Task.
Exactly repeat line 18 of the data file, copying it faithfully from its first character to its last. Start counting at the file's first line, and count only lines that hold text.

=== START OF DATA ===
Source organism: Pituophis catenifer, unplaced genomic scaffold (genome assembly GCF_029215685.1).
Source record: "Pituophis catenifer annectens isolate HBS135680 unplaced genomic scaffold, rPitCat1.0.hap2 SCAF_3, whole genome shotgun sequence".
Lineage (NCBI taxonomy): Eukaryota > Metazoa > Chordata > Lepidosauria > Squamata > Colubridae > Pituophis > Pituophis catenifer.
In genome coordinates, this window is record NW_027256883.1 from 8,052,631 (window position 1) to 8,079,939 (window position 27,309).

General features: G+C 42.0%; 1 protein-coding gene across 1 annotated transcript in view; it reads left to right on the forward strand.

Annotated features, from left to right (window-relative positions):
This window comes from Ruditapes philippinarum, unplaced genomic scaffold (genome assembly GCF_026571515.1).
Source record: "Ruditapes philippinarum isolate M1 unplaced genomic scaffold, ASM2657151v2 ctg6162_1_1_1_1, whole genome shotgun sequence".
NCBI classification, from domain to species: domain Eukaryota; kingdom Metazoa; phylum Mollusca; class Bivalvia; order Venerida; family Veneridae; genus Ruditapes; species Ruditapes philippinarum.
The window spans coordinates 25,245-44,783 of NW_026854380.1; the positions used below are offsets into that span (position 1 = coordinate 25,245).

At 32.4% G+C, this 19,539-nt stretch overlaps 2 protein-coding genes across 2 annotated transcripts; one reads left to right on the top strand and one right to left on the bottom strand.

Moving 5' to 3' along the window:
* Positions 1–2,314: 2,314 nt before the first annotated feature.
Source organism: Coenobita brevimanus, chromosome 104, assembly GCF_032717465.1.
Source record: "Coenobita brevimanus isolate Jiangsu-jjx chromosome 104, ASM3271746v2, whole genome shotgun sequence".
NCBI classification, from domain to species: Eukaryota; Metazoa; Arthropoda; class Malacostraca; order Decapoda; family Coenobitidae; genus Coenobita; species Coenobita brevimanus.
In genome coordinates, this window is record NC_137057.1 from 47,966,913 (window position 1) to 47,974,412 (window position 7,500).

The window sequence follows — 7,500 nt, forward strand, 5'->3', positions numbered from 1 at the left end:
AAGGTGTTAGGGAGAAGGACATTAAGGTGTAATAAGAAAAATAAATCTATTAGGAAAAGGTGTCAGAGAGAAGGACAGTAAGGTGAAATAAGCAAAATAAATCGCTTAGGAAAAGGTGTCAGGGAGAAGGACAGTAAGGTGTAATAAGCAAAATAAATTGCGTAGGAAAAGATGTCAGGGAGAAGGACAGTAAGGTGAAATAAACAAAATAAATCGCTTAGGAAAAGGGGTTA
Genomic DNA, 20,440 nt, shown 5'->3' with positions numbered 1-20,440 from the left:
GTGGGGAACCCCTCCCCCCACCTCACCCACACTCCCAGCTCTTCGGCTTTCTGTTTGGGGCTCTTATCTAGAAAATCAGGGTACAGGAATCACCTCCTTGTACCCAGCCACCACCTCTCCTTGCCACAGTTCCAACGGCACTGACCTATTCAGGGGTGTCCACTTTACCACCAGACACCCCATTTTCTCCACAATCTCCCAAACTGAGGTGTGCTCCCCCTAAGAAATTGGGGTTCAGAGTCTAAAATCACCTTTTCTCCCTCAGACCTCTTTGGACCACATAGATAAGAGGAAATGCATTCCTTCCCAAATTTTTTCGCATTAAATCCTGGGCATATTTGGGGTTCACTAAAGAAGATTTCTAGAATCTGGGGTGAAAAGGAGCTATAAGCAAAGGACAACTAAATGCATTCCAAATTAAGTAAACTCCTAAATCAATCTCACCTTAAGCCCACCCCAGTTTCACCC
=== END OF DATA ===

The window sequence follows — 7,500 nt, forward strand, 5'->3', positions numbered from 1 at the left end: